This is a fantastic Friday-night (or Monday-night) comfort food meal for the middle of winter (sorry in advance for the dark photos), mostly because it’s super-quick, super-good, and full of starchy goodness.  It’s also super easy, though we made ours a team effort.

Cait grated the cheese.

I cut the tomatoes.

Even Ruby helped.  Mostly by sitting in the middle of the floor.

So get yourself some potatoes.  You want these to have a decent skin on them, like jacket potatoes, or russets.  Give them a good scrub.

You can pre-cook them a bit first in the microwave if you wish.  Just make sure to poke some holes in them first.

Pop the in the oven (no pan is necessary) at about 400°F and cook them for a long time, until the skins are slightly wrinkled and crisp, about 45 minutes to an hour.  You can tell if the potatoes are ready by sticking a fork into the potato and waggling it back and forth.  If you don’t encounter much resistance, they’re defeated done.  Take the potatoes out of the oven but leave the oven on.

Slice the potatoes open on one side in a large X pattern.

Use a spoon to scoop the cooked potato into a large bowl.

Grab yourself an electric mixer (because it’s late and you’re lazy).  If you must, climb up on the counter to reach your tallest cabinet.

Start mixing the potatoes with enough milk and butter to satisfy you, then add more grated cheese than you really think is appropriate.  We also chucked in diced tomatoes, for colour and vitamins.

Then of course we added bacon.

Spoon this magic mixture back into your potatoes.  They will be rather overstuffed at this point but that is very much okay.

Place them on a pan and bake them again until the mixture is crusty and golden on top, about 15 minutes.

Garnish with a dollop of sour cream and a sprinkle of chives.  They are good cold and also reheated the next day, so I hear.

We had our potatoes with rectangular chocolate cake and a good evening was had by all.

So … ap.

My sister-in-law, back before she was my sister-in-law, gave me a wee soap-making kit for Christmas a few years ago.  Love ya Teedz.

I’ve always wanted to learn to make soap from scratch.  I even have a book on it. It’s a pretty complicated process, and I’m not sure where I would get the raw materials here in St. John’s.  Maybe it will be a project for the future.

This wee kit is a good start, of course.  You make it in the microwave!  I really don’t use my microwave enough.  Mostly for heating tea and magic bags.

The kit is from Life of the Party and it contains a block of white unscented soap, a mold with three spaces for pouring, some decorative hand-made paper, a bundle of raffia twine, two tiny pots of metallic colour powder (one pink, one green), a small bottle of scent (half-empty – I think some of it transpirated over time, though the scent is just as overpowering as it as before), and two rubber stamps.  And a sheet of instructions.

Being rather uber-scent-sensitive, I quickly discovered an allergy to the perfume in the bottle (upper lip numb and swollen, that’s a new one).  I think if I make soap again I’ll use natural extracts.  This scent makes my brain feel a little itchy so I think I’ll be using it sparingly – and probably giving away the results.  Better make them good in that case.

This is how we do it.

Each bar of soap uses about four cubes from the big-ass block.  I hacked these off with the aid of one of my stupid sharp knives and some adult supervision (because, let’s face it, I really can’t be left alone).  Actually, it was much easier than I had thought.  The soap has a soft and oily quality that is slightly disturbing to touch but which makes it relatively easy to cut. I had three spaces to fill (but only two stamps, hmm).  I decided to do the bars two at a time, then.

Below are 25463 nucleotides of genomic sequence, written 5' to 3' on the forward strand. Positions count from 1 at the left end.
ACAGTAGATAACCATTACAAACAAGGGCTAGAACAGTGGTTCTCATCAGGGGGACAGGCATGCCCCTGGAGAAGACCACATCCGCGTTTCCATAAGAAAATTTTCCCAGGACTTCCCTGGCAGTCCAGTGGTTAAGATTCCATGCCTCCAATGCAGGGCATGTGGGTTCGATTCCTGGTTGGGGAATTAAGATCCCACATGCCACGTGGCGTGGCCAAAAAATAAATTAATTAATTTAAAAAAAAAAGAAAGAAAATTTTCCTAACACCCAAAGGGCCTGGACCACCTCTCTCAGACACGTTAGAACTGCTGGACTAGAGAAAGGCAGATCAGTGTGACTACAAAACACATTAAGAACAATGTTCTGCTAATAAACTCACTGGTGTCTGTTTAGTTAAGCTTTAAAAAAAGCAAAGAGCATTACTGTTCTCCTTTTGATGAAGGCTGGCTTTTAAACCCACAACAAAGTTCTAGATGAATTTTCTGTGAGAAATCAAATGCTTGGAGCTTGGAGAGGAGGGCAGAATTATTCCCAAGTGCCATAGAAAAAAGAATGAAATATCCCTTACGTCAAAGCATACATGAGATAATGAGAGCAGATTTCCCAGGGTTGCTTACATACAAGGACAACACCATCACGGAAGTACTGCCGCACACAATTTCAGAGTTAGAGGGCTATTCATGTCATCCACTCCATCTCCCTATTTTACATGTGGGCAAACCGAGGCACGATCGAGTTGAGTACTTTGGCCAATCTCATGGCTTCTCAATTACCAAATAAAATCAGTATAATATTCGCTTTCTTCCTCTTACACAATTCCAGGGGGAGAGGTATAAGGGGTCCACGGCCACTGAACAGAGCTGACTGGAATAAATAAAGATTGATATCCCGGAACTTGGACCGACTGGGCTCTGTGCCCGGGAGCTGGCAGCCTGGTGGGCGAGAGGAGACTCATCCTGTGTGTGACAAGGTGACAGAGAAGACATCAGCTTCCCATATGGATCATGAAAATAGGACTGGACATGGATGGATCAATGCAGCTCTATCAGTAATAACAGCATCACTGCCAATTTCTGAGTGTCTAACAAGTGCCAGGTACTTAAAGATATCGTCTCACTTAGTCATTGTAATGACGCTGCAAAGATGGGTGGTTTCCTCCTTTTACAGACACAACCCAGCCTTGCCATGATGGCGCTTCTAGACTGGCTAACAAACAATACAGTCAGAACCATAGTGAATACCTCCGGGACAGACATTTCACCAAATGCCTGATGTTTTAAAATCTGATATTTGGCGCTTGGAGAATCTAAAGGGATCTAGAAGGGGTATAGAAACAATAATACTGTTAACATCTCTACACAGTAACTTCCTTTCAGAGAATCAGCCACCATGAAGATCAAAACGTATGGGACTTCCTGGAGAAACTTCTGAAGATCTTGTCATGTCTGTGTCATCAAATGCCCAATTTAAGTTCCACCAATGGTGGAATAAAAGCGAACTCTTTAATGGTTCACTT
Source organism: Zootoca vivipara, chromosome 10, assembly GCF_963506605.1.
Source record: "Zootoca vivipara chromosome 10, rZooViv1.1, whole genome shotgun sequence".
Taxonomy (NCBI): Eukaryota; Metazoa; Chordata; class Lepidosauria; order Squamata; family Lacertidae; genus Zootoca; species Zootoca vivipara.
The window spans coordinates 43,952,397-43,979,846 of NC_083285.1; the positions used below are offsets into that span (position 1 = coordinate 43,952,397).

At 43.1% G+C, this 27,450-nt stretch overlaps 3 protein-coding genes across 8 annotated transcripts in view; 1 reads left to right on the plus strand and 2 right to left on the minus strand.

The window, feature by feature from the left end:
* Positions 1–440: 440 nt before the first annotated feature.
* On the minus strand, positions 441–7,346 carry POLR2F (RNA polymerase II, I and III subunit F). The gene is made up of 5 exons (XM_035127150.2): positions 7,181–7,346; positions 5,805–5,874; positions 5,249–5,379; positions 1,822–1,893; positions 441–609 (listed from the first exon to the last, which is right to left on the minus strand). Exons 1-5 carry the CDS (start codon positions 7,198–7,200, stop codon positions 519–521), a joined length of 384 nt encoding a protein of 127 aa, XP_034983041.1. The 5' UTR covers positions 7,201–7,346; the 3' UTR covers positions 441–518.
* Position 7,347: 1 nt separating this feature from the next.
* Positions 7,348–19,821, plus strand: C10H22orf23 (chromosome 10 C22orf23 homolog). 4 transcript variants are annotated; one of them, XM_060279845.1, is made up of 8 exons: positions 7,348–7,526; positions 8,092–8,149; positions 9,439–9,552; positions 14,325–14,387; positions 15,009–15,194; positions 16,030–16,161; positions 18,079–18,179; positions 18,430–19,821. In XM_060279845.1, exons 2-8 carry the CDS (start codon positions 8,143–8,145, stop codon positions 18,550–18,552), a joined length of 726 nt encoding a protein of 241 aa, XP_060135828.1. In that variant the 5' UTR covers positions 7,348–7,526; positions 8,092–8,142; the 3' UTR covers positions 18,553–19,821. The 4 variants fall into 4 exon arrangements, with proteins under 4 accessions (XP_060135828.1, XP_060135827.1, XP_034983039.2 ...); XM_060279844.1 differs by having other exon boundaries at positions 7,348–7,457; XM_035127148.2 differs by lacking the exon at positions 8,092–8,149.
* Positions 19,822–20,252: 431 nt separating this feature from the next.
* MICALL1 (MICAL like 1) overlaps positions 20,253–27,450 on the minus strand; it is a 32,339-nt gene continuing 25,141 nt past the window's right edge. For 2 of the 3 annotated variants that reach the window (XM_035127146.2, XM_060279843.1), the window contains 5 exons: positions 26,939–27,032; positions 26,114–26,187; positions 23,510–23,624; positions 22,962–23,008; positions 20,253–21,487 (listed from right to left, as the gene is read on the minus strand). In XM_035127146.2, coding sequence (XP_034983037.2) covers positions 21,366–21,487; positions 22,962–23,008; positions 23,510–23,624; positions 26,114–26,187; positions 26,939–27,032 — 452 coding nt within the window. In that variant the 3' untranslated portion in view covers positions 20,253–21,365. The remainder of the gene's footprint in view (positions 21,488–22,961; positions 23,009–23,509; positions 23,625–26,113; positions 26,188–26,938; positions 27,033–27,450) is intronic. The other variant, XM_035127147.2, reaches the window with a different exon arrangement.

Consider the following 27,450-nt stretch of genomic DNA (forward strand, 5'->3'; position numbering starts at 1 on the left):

Eight cubes went into a microwave-safe measuring cup (I love Pyrex for so, so many reasons).

Microwave the soap on high for 40 seconds, then stir.  Nuke for a further 10 seconds.  Stir again. Repeat 10-second intervals until the soap is all melted.  It looks like coconut milk when it’s done but smells like soap.

The instructions want me to caution you that melted soap is hot.  No kidding.  It does, however, cool quickly, and will cake on your measuring cup and whatever you use to stir it.

Add fragrance, drop by drop, until the desired level of potency is reached.  Due to my allergy I decided to forgo the perfume and use lemon extract instead.

Add the colour powder in a similar fashion until you get what you want.  I had a hard time mixing in the powder, and in the end much of it ended up clumped in the bottom of the measuring cup.

Put a drop of soap into the centre of your “mold cavity” (that sounds gross) and use it to stick down your embossing stamp.

Fill the rest of the mold with melted soap.  I noticed that a lot of my soap still went under the stamp, despite my sticking.

Allow the soap to harden and remove from the mold by applying steady and even pressure to the back of the mold.  This took a lot more swearing and bending of plastic than I had anticipated.

To remove the stamp from the bar, simply peel it away like a sticker.  Ha.  On both of them I had to cut them out with a knife before peeling them away. 

Also, I noticed that some of the colour from the stamp was left on the soap itself.  The soap still felt oily and left a residue on my fingers.

Plus it was weirdly bendy.

In addition, there was scary stringy soap stuck on my measuring cup and spatula. 

Fortunately, due to the oily nature of the stuff it was pretty easy to scrape off in huge peels.

I decided not to use the rest of the soap, and chucked the lot, keeping the stamps, raffia, and handmade paper for a future DIY.

This was an epic fail (though does not in any way reflect on the giver of the gift).  On the plus side my garbage smells nice.